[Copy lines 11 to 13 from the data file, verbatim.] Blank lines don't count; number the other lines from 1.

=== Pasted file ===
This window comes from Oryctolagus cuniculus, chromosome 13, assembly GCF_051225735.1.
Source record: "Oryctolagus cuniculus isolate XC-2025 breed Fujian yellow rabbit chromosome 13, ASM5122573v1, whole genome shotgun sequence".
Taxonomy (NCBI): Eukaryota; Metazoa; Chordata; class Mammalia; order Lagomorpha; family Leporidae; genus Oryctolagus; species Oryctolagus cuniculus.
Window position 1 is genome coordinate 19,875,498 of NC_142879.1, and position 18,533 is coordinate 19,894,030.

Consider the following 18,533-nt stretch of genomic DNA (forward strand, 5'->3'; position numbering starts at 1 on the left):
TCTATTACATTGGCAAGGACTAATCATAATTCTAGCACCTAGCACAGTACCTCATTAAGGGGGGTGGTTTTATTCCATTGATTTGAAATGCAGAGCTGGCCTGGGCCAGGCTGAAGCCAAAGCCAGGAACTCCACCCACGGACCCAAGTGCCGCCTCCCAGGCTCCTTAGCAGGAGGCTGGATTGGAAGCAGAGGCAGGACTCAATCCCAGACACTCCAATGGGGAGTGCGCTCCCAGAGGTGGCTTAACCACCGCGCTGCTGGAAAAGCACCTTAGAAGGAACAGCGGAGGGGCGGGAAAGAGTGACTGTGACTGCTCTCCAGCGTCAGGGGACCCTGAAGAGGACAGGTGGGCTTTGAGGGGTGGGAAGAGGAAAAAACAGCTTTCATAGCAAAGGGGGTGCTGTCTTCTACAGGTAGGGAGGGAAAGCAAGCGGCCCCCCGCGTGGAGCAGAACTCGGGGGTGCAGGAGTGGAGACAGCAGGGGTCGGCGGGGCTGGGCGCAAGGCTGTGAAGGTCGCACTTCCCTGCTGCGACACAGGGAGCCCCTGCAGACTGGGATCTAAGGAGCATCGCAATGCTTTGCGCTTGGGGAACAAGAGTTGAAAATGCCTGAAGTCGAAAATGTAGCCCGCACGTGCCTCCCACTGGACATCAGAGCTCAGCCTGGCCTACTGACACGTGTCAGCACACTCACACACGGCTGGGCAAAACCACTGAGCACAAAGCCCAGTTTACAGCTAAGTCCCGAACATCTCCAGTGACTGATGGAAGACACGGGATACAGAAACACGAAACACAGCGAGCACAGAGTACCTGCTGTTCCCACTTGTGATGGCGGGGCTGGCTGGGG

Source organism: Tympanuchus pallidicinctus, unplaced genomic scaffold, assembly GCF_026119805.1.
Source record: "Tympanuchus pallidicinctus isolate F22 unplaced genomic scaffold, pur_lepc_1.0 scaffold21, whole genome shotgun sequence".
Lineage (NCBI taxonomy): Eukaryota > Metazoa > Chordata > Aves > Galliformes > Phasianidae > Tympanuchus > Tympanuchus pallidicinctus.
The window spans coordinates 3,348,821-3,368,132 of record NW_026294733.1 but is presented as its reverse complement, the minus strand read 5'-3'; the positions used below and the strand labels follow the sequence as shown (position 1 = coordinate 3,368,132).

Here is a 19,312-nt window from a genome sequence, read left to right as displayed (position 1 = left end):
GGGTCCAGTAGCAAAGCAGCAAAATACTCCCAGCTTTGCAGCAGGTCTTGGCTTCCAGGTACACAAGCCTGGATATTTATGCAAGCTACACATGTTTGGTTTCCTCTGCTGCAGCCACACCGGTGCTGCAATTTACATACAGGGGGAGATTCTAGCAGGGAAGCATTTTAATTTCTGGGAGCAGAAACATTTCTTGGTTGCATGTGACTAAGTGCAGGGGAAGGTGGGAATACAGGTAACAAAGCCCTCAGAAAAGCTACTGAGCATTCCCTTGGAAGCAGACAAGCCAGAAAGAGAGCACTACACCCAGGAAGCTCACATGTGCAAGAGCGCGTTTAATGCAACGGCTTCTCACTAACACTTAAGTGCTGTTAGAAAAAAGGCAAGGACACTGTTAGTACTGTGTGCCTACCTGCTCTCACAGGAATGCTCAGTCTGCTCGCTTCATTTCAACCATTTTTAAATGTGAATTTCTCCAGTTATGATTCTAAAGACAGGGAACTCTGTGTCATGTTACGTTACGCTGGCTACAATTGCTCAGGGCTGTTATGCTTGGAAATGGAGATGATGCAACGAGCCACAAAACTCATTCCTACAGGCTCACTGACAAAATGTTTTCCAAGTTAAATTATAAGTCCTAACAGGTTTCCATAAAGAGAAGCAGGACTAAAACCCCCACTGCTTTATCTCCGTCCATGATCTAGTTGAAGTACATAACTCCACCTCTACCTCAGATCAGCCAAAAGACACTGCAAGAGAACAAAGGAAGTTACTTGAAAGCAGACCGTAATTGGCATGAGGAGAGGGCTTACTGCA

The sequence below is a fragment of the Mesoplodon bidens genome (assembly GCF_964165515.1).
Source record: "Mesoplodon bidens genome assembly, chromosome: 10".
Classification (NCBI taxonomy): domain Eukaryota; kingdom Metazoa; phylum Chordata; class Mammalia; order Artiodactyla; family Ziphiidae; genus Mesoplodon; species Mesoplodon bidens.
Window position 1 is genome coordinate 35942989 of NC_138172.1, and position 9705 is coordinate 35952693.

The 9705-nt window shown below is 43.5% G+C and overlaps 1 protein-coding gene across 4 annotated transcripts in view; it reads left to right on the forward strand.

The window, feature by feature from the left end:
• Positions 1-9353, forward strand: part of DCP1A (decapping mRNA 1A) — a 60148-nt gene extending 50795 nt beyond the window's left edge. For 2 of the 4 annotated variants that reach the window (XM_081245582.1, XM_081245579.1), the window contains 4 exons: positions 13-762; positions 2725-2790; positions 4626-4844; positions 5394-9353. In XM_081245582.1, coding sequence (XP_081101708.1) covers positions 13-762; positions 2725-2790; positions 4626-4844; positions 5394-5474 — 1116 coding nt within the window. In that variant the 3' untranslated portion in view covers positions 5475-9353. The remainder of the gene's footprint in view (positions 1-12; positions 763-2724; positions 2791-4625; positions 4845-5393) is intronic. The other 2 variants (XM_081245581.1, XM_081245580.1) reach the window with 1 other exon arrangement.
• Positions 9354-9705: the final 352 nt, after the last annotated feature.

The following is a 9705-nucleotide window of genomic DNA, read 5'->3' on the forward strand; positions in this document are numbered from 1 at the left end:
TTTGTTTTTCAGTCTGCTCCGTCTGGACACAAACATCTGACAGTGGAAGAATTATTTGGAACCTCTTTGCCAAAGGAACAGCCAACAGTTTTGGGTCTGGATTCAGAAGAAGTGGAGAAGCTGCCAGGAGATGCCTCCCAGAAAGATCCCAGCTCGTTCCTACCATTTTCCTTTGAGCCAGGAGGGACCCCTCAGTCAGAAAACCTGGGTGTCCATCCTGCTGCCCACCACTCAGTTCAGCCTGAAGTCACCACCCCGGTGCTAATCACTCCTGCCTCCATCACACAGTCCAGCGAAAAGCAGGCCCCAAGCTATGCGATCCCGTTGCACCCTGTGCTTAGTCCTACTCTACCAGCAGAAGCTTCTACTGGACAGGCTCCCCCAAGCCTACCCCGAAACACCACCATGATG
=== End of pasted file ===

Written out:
Here is a 19,312-nt window from a genome sequence, read left to right as displayed (position 1 = left end):
GGGTCCAGTAGCAAAGCAGCAAAATACTCCCAGCTTTGCAGCAGGTCTTGGCTTCCAGGTACACAAGCCTGGATATTTATGCAAGCTACACATGTTTGGTTTCCTCTGCTGCAGCCACACCGGTGCTGCAATTTACATACAGGGGGAGATTCTAGCAGGGAAGCATTTTAATTTCTGGGAGCAGAAACATTTCTTGGTTGCATGTGACTAAGTGCAGGGGAAGGTGGGAATACAGGTAACAAAGCCCTCAGAAAAGCTACTGAGCATTCCCTTGGAAGCAGACAAGCCAGAAAGAGAGCACTACACCCAGGAAGCTCACATGTGCAAGAGCGCGTTTAATGCAACGGCTTCTCACTAACACTTAAGTGCTGTTAGAAAAAAGGCAAGGACACTGTTAGTACTGTGTGCCTACCTGCTCTCACAGGAATGCTCAGTCTGCTCGCTTCATTTCAACCATTTTTAAATGTGAATTTCTCCAGTTATGATTCTAAAGACAGGGAACTCTGTGTCATGTTACGTTACGCTGGCTACAATTGCTCAGGGCTGTTATGCTTGGAAATGGAGATGATGCAACGAGCCACAAAACTCATTCCTACAGGCTCACTGACAAAATGTTTTCCAAGTTAAATTATAAGTCCTAACAGGTTTCCATAAAGAGAAGCAGGACTAAAACCCCCACTGCTTTATCTCCGTCCATGATCTAGTTGAAGTACATAACTCCACCTCTACCTCAGATCAGCCAAAAGACACTGCAAGAGAACAAAGGAAGTTACTTGAAAGCAGACCGTAATTGGCATGAGGAGAGGGCTTACTGCA

The sequence below is a fragment of the Mesoplodon bidens genome (assembly GCF_964165515.1).